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Lesson Learned - Valuing Art -Something to try


From: Judy Decker (jdecker_at_TeacherArtExchange)
Date: Thu Aug 28 2003 - 14:26:33 PDT

Dear Friends in Art Education,

The kids will show we do one thing we say we do....

The theme of hands has come up on Getty list. There have been some super
ideas posted. I have saved them all.
In one of my off list messages, I suggested having the students put a value
on the art they made. Come up with a price tag/dollar amount to show the
value of the lesson they learned. Price tags can be bought very cheaply at
the office supply stores. World - I know you have some of the same problems
we do here in the USA--Administrators and the Governments don't always value
what we do in art education....We know that community members often don't
want to pay for art (don't want to pay for the artist's time). At your art
show, your price tags will be with the art to show the dollar value the
students have placed on their art ...Of course they are not for "sale"
really. For starters, come up with an estimated cost of materials - then an
fair hourly wage. This could be a little practical math lesson as well. I
think the kids can teach the community that they value art made by children
and the lessons they are learning. They are not just learning how to "make a
little art". The are learning to appreciate the beauty in things made by
man. They are learning how to solve some of the problems of this world.
Things made by man take time and that time is valuable. This could also be a
way to use your Mona Bucks (or whatever you call your currency). At your art
show have some currency printed off (you may have to change it from
$1,000,0000 to something more manageable). For a small donation - parents
can purchase Mona Bucks (or Super Bucks if you do Alix's lesson) and can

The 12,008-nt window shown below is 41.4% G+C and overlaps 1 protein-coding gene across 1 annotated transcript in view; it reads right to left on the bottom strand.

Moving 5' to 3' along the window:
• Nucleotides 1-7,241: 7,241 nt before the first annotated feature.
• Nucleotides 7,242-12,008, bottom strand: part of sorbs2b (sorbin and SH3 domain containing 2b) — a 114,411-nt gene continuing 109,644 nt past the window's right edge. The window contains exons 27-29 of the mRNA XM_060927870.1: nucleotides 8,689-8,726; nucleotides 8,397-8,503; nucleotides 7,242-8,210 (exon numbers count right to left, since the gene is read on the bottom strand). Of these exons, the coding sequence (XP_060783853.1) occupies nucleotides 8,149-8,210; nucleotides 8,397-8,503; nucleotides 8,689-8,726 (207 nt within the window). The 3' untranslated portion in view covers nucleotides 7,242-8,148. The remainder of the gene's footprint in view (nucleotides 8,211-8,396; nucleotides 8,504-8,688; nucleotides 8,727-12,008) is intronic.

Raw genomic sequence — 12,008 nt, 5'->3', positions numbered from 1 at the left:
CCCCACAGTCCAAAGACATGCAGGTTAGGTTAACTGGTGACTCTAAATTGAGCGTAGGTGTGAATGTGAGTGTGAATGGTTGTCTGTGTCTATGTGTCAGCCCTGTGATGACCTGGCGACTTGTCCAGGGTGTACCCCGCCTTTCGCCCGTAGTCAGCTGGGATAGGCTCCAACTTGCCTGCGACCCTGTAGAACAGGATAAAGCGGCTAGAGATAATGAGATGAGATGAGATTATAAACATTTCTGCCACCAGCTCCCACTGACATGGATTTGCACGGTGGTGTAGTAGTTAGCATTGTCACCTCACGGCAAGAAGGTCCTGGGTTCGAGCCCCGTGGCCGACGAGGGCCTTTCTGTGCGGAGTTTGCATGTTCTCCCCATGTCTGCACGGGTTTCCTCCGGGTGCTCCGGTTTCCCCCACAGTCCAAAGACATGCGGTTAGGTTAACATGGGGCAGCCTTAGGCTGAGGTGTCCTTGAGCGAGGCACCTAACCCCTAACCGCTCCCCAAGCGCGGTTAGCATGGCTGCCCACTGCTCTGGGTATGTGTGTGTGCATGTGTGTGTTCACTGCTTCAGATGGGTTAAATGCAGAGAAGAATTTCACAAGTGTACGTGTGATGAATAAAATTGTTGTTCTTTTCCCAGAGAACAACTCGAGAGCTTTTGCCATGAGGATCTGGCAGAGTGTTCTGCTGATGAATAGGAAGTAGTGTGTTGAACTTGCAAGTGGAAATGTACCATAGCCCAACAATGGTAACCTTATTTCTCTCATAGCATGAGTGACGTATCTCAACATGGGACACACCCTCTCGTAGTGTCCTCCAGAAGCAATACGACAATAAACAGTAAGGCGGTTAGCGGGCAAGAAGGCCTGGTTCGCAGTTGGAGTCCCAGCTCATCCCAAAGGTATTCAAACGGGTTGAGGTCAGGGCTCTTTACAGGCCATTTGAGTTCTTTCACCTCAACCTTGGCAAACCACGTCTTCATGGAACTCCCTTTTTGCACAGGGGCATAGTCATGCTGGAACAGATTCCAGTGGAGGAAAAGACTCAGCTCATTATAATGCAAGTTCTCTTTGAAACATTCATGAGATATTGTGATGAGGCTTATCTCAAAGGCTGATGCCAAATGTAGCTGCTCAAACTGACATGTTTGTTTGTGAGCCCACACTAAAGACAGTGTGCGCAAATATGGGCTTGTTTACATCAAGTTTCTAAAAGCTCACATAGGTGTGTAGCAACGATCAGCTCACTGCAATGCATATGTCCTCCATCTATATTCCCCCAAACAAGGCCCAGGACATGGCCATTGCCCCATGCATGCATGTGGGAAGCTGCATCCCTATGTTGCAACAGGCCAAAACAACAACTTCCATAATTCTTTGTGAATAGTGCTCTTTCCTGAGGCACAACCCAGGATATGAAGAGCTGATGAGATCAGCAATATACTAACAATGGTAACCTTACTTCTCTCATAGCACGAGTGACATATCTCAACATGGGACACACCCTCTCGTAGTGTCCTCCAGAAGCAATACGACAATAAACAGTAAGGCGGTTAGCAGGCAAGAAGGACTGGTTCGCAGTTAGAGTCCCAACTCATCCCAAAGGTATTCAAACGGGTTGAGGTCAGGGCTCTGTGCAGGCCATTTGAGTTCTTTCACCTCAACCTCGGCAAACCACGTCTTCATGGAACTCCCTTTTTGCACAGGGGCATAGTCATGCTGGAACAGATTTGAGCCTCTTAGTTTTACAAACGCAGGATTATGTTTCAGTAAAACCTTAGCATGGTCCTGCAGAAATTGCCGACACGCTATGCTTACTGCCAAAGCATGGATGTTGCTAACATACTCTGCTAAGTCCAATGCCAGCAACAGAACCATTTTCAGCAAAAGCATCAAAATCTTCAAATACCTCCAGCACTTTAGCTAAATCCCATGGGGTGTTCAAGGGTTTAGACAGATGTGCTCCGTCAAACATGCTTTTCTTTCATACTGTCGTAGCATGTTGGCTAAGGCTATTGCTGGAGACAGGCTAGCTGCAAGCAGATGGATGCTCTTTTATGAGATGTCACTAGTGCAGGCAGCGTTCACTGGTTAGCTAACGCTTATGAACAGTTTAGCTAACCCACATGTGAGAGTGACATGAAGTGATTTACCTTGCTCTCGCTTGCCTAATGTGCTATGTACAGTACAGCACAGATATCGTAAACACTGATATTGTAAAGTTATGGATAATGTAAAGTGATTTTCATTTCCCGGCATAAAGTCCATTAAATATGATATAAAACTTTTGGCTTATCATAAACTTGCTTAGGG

have some fun purchasing their students' work (exchange currency - that is
up to you to decide how many Mona Bucks they get for $1.00 ). Oh of course,
in the end every parent gets their child's work because all parents don't
come to the show. This could be a nice fundraiser for you program for the
following year - or to buy some nice visual resources for your program. I
know this idea sounds like a lot of work - but it might be doable with some
parent volunteers. If anyone tries this - just let the list know.

(World - you don't know about this - so just ignore) For anyone still
interested in the NBC Conan Sculpture Challenge - you might approach it the
same way with your students. Propose cost of materials plus an hourly rate
(even kids get minimum wage) multiplied by the hours spent making the
sculpture....just a thought. If any teacher is interested - you can figure
out what the cost of your time is per hour....I know it is varied. I'm not
going to bother posting more about the challenge to the World. Getty folks -
the list was down when I posted originally so email me off list.
Here is my answer to the aluminum foil challenge: High school teachers, just
so you know...When I was in high school, the football coach bought clay red
devil heads from me for $10.00 each (as trophies...and that was 1971)- they
only took me about an hour each to make. I think all in all they bought 5 or
6 of them. I don't recall now. NBC has my son (Matt thought the idea was
cool) and Ken Rohrer (my site was online as a result of Ken) to thank for
their foil Conan. I'll let them thank me for any additions to their
collection of Conan heads. I do have a plan to give them what they want
(smile...and it will be fun telling them my plan).

Judy Decker - Ohio
Incredible Art Department